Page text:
CL : This project took us nearly four years to complete. When we started we didn’t have a clear concept of what this project was going to be. It was just a collection of songs that we thought were dope. The more we created and the more life happened the more this concept of planning for paradise revealed itself to us. We wanted to release it sooner on a number of occasions, but it wouldn’t be what it is if we had done that.

How does education fit into your songs and also performances?

AA: Well, sometimes education can fit into the equation more than other times. Im not always thinking about eduction or being a music teacher writing songs, matter fact most times I’m not. But the process of being an educator taught me about being sensitive to my audience and constantly checking the emotional temperature in the room to make sure they are present. Being an educator I’ve designed processes that i use with my students to help the write songs. After seeing how effective they are with them i started using these methods in my own creative process.

CL : First and foremost our music and performances have to be dope and stand alone. But education, or the sharing information in a way that inspires, or presenting ideas in a way that bring great things our of others is a core value of everything we do. We are both career arts educators, so we understand how important it is to use art as a vehicle of exposure and transformation for young people, or all people to be honest. We bake that spirit into all of our work. It is no different than the way African elders and griots told stories to pass history of use music and poetry to relay important information. We are just moving in the traditions that we come from

What is your interpretation of “death is rebirth” from your album imagery?

CL : For me Death is Rebirth means 3 things;

The spirit is infinite. Though your body may perish, your spirit will begin another life in another realm. They are two sides of the same coin.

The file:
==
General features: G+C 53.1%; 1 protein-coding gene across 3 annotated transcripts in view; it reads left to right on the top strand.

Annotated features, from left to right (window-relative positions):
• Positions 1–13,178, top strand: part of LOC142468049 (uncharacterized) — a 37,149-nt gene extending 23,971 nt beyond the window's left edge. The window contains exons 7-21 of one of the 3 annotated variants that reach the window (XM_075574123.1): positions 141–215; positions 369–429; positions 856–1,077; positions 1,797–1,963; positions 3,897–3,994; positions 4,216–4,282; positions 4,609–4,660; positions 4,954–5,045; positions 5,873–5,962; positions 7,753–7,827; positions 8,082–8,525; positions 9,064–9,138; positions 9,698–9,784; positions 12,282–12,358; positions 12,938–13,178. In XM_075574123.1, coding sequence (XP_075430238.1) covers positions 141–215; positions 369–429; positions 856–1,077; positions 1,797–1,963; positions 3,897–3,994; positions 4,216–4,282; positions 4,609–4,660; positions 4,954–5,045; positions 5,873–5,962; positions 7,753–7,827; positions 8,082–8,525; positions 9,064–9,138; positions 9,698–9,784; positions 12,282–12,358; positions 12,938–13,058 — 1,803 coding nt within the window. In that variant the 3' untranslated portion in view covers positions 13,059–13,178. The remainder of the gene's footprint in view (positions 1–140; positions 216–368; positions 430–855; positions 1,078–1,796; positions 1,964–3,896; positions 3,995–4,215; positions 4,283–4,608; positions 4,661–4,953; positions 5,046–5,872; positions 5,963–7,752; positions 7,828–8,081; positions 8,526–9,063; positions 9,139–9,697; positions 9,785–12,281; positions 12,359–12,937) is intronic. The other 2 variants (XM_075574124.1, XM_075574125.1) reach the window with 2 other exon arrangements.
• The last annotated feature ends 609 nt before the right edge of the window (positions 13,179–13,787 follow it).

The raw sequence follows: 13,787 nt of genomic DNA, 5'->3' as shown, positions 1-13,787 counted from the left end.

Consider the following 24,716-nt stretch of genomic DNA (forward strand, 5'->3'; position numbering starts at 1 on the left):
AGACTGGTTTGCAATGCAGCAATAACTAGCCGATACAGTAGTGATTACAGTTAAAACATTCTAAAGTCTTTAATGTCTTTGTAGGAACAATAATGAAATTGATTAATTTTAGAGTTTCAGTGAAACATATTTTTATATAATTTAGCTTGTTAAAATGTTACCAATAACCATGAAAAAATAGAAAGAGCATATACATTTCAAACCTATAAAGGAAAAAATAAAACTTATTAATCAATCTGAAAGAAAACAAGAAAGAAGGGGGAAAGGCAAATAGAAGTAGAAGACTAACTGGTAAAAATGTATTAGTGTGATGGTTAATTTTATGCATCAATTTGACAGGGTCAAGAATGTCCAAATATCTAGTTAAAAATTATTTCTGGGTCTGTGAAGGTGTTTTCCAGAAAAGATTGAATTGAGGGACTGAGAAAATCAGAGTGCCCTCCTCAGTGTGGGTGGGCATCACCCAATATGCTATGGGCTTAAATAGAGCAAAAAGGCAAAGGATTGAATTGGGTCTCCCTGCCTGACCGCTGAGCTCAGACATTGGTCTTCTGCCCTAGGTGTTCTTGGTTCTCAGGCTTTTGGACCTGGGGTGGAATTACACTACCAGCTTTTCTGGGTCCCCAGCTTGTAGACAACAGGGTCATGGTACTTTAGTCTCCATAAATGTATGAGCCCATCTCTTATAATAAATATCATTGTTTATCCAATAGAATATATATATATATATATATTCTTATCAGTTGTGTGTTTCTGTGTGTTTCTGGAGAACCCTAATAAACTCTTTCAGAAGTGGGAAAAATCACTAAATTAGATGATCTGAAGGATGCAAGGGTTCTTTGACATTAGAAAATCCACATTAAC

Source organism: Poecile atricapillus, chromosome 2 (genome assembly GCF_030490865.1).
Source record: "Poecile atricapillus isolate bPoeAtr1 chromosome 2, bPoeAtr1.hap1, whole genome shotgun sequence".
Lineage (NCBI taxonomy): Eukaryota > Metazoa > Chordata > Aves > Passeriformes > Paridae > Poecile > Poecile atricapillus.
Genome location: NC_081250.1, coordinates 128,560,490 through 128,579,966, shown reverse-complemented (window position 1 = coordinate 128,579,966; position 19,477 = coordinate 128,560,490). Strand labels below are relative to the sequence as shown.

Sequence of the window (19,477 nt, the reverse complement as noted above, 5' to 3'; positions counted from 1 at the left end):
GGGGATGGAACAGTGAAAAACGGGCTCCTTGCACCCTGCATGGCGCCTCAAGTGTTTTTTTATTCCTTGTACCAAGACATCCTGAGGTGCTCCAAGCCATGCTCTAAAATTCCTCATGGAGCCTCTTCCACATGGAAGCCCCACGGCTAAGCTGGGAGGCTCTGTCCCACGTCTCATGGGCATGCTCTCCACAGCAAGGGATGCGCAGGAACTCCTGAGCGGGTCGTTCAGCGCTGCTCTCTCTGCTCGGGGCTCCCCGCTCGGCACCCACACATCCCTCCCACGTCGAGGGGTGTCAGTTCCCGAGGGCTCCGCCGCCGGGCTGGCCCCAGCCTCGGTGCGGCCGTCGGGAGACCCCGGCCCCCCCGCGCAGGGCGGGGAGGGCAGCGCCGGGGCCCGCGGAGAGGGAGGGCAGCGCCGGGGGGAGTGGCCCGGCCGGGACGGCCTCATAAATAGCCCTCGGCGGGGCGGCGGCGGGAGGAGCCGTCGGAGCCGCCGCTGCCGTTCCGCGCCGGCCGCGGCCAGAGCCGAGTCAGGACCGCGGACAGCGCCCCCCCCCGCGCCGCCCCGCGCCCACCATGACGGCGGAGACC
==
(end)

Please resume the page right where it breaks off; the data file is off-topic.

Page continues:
When one door closes, another opens. One things’ ending allows for the beginning of another.

It is important to work for good and to create things that will live beyond yourself. This is how your spirit resonates endlessly, even as it transforms and transitions.

AA: For me Death is Rebirth means 3 things;

No one ever really dies, death is just a doorway into a new life.

lyfe is cyclical, seasonal and rhythmical

life and death are opposite ends of the same spectrum. death is a different name for birth. I often think about the fact that a baby spends 9 months in the womb only to die to womb life (cause birth is super traumatic if you watch a child birth documentary) and be born to a new life. I beleive that physical death at the end of this life is the same way.

What are each of your favorite tracks from Plan For Paradise?

CL : I have so many favorites for different reasons. Really, I think the album has dope independent tracks but is optimally experienced as a full body of work. If I have choose I’d say, in no particular order:

We So Infinite – Africa’s the Future – Flow Matrix, Supernatural, Gimme Dat, Built My City and 3rd Eye. I almost listed the whole album. Ask me tomorrow and you might get a different list.

AA: That’s a hard one. They are all my little children….. but today they are (and tomorrow i might say something different) “Gimmie Dat”, “Super Natural”, I Can’t Breathe and even though it’s short, I love “Time Travel”…..